Significant Linkage of BMI to Chromosome 10p in the U.K. Population and Evaluation of GAD2 as a Positional Candidate

  1. Christopher J. Groves12,
  2. Eleftheria Zeggini2,
  3. Mark Walker3,
  4. Graham A. Hitman4,
  5. Jonathan C. Levy1,
  6. Stephen O’Rahilly5,
  7. Andrew T. Hattersley6,
  8. Mark I. McCarthy12 and
  9. Steven Wiltshire2
  1. 1Oxford Centre for Diabetes, Endocrinology and Metabolism, University of Oxford, Oxford, U.K
  2. 2Wellcome Trust Centre for Human Genetics, University of Oxford, Oxford, U.K
  3. 3School of Clinical Medical Sciences, University of Newcastle, Newcastle, U.K
  4. 4Department of Diabetes and Metabolic Medicine, Bart’s and The London Queen Mary’s School of Medicine and Dentistry, London, U.K
  5. 5Departments of Medicine and Clinical Biochemistry, Addenbrooke’s Hospital, Cambridge, U.K
  6. 6Centre for Molecular Genetics, Peninsula Medical School, Exeter, U.K
  1. Address correspondence and reprint requests to Prof. Mark McCarthy, Robert Turner Professor of Diabetes, Oxford Centre for Diabetes, EndocrinologyMetabolism, Churchill Hospital, Old Road, Oxford, OX3 7LJ, U.K. E-mail: mark.mccarthy{at}drl.ox.ac.uk

Abstract

Obesity is a major health problem, and many family-based studies have suggested that it has a strong genetic basis. We performed a genome-wide quantitative trait linkage scan for loci influencing BMI in 573 pedigrees from the U.K. We identified genome-wide significant linkage (logarithm of odds = 3.74, between D10S208 and D10S196, genome-wide P = 0.0186) on chromosome 10p. The size of our study population and the statistical significance of our findings provide substantial contributions to the body of evidence for a locus on chromosome 10p. We examined eight single nucleotide polymorphisms (SNPs) in GAD2, which maps to this linkage region, tagging the majority of variation in the gene, and observed marginally significant (0.01 < P < 0.05) associations between four common variants and BMI. However, these SNPs did not account for our evidence of linkage to BMI, and they did not replicate (in direction of effect) the previous associations. We therefore conclude that these SNPs are not the etiological variants underlying this locus. We cannot rule out the possibility that other untagged variations in GAD2 may, in part, be involved, but it is most likely that alternative gene(s) within the broad gene-rich region of linkage on 10p are responsible for variation in body mass and susceptibility to obesity.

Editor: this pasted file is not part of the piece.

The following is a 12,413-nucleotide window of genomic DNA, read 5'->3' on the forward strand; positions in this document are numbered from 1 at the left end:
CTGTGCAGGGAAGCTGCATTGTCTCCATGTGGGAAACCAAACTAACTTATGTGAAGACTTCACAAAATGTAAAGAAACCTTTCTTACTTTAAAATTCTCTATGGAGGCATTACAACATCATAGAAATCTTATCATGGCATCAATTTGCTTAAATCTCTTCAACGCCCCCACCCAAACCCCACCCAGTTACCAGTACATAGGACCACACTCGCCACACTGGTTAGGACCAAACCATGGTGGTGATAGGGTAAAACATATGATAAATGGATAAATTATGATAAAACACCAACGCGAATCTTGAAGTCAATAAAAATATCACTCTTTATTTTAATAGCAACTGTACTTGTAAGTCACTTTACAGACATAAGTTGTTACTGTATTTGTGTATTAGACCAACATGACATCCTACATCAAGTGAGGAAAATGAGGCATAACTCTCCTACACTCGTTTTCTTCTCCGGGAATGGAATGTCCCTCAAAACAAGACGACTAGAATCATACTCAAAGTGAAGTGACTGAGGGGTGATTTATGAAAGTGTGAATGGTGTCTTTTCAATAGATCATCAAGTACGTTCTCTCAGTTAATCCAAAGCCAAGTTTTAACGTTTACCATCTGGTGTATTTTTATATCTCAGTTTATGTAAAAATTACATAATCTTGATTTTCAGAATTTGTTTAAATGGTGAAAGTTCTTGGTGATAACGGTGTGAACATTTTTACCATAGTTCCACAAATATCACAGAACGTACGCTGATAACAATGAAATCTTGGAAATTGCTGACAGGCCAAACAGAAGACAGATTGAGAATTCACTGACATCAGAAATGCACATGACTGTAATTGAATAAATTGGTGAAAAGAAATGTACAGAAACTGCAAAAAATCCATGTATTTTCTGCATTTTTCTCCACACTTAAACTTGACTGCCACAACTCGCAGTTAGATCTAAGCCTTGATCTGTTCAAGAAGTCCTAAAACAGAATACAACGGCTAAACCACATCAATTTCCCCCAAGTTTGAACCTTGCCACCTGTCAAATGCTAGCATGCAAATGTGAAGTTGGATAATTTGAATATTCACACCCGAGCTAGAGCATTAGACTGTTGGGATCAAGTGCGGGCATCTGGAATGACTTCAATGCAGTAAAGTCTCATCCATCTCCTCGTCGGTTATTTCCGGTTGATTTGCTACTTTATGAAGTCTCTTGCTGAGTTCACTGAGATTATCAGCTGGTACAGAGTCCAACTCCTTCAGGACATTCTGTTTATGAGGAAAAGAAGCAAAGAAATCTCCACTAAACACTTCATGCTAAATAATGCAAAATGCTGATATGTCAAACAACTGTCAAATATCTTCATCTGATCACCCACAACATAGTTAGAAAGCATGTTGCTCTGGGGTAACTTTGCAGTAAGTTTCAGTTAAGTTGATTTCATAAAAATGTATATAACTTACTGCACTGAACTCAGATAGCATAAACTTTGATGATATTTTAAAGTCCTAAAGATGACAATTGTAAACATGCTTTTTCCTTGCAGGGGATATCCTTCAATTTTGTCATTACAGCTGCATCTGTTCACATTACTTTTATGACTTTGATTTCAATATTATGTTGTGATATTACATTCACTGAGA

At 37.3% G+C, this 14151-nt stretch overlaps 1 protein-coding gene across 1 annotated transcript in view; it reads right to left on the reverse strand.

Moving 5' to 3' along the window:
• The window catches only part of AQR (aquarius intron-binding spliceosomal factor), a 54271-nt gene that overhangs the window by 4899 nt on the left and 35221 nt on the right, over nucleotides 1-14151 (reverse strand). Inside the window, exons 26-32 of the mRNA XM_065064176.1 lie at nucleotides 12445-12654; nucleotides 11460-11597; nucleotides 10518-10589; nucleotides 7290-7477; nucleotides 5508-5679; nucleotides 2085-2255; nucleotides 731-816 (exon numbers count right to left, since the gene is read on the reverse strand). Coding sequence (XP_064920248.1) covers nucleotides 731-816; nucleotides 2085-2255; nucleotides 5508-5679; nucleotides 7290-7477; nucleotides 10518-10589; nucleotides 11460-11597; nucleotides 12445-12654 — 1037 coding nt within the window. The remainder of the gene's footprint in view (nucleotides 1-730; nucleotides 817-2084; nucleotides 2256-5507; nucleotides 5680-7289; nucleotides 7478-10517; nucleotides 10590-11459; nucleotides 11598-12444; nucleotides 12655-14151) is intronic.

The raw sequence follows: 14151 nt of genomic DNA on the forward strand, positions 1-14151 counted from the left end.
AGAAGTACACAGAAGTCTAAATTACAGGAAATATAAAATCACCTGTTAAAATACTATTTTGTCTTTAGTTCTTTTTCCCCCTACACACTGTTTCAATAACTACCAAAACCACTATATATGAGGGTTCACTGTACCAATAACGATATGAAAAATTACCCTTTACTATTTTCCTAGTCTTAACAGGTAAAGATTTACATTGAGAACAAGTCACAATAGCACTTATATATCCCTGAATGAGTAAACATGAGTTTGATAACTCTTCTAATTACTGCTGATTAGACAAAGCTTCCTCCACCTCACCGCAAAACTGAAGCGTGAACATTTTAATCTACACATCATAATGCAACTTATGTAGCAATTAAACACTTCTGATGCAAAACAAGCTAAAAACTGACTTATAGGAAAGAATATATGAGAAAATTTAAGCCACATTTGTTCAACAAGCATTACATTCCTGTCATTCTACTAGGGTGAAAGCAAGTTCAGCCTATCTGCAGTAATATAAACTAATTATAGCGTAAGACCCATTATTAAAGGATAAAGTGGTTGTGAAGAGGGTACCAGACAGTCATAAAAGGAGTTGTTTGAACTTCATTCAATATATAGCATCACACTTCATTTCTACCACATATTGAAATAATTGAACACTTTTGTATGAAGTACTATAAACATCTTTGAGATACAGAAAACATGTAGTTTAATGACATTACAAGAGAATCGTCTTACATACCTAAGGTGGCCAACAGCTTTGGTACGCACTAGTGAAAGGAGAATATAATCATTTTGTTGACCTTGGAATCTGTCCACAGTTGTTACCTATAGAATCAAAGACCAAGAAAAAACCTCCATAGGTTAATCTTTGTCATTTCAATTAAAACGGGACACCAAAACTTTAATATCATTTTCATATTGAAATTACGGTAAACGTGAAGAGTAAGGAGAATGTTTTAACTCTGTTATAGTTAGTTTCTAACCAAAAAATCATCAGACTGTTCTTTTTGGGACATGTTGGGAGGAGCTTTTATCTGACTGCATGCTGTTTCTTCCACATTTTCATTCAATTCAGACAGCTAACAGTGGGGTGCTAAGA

Footnotes

  • DOI: 10.2337/db05-1674

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    • Accepted March 3, 2006.
    • Received December 23, 2005.
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